Methods: We developed a modified navigated TKA technique in which femoral rotation was set using the resected tibial plane as the reference with the aim of achieving a rectangular flexion gap. Limb alignment was assessed in a cohort of 30 knees using the navigation system. Post-operative limb alignment was measured using long-leg standing radiographs. Computed tomography was used to determine post-operative component orientation.
Results: Sagittal alignment data improved from a mean of 7.8° varus (pre-operative) to 0.0° (post-operative), assessed by intra-operative navigation. Post-operative hip-knee-ankle axis alignment was 0.9° valgus (mean; standard deviation [SD] 1.7°). Mean femoral component rotation was 0.5° internally rotated (SD 2.6°), relative to the surgical transepicondylar axis. Mean tibial component rotation was 0.9° externally rotated (SD 5.5°). No soft tissue releases were performed.
Conclusions: These results confirm that the desired femoral rotation, set using a tibia-first approach with the resected tibial plane as the reference, can be achieved without compromising overall limb alignment. Femoral component rotation was within a narrow range, with a moderate improvement in achieving more consistent tibial component rotation compared with other techniques. This technique may prove to be useful for surgeons wishing to employ a tibia-first philosophy for TKA while maximizing the benefits associated with computer-assisted navigation.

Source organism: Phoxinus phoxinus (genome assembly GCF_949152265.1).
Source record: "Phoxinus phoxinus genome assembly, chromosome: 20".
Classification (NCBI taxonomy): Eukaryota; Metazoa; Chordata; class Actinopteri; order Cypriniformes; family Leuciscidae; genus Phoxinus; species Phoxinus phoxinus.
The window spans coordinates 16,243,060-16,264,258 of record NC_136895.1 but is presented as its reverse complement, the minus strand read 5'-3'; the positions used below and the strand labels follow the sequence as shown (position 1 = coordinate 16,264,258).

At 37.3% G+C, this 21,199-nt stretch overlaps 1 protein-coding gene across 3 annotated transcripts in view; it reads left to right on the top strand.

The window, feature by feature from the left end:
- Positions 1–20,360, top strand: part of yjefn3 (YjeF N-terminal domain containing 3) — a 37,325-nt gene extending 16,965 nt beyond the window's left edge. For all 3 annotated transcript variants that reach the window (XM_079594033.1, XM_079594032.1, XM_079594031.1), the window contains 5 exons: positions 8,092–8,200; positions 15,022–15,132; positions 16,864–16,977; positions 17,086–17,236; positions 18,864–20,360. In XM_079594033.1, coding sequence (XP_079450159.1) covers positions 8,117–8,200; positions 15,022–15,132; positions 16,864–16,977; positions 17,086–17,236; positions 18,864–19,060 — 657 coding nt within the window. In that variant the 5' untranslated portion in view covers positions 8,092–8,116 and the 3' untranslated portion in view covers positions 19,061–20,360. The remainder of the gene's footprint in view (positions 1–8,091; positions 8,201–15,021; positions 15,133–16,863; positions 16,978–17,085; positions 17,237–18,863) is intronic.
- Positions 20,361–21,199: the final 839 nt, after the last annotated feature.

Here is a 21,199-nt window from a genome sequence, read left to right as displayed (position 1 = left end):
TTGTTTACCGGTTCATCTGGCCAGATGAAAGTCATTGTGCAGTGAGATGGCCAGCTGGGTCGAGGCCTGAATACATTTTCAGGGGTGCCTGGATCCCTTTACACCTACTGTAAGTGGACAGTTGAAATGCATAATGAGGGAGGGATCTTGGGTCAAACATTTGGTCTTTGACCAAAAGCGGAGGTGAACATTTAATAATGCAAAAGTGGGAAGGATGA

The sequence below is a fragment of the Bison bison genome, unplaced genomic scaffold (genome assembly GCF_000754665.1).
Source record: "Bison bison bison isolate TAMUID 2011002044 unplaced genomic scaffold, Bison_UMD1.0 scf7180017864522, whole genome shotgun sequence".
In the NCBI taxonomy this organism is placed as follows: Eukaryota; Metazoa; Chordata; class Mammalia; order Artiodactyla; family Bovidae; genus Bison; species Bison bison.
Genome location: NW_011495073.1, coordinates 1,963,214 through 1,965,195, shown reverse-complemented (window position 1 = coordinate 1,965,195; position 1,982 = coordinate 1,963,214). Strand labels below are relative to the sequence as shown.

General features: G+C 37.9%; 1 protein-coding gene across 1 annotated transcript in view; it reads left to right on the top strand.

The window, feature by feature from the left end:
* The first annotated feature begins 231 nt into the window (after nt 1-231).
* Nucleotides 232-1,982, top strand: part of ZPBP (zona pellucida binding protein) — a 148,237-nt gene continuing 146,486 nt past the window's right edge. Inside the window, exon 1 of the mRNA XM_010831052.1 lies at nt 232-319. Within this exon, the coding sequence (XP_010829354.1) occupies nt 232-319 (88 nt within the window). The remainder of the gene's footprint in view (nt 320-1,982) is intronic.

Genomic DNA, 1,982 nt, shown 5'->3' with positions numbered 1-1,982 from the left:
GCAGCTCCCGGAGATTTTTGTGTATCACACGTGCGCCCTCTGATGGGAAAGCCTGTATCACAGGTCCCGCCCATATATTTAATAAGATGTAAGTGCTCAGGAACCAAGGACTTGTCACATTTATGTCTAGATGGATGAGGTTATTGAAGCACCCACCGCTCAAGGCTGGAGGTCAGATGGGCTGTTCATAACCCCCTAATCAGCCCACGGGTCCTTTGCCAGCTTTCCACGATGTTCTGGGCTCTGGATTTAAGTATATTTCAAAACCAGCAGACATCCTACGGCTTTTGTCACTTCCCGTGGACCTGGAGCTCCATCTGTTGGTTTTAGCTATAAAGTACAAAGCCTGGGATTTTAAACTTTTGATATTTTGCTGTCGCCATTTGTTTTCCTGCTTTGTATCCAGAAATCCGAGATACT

METHODOLOGY: A prospective observational study on all consecutive children with head injuries at the General Hospital Kuala Lumpur between November 1993 and December 1994. The onset, type and frequency of seizures occurring within the first week of injury were documented. Using inpatients as a cohort, logistic regression analysis was used to determine clinical and radiological variables significantly associated with seizures. The outcome 6 months post-injury was assessed using the Glasgow Outcome Scale.
RESULTS: Fifty-three of 966 children (5.5%) developed seizures within the first week of trauma. Seven (13.2%) occurred within 1 h of injury, 30 (56.6%) between 1 and 24 h and 16 (30.2%) after 24 h. Factors significantly associated with early post-traumatic seizures were female sex, age less than 2 years, loss of consciousness for more than 24h and acute subdural haematoma (P<0.01). Children with seizures had a poorer outcome (death or severe disability) than inpatients without seizures (21/53 vs 19/182, P<0.001). The outcome was worst in children with recurrent partial seizures, who had a longer injury-seizure interval and were more likely to have focal neurologic deficits compared to those with sporadic or generalized seizures.
CONCLUSIONS: Anticonvulsant prophylaxis to minimize the adverse effects of early seizures in head injury should be considered for young children (less than 2 years old) with subdural haematoma and a prolonged duration of coma. Prompt and effective control of recurrent seizures is recommended.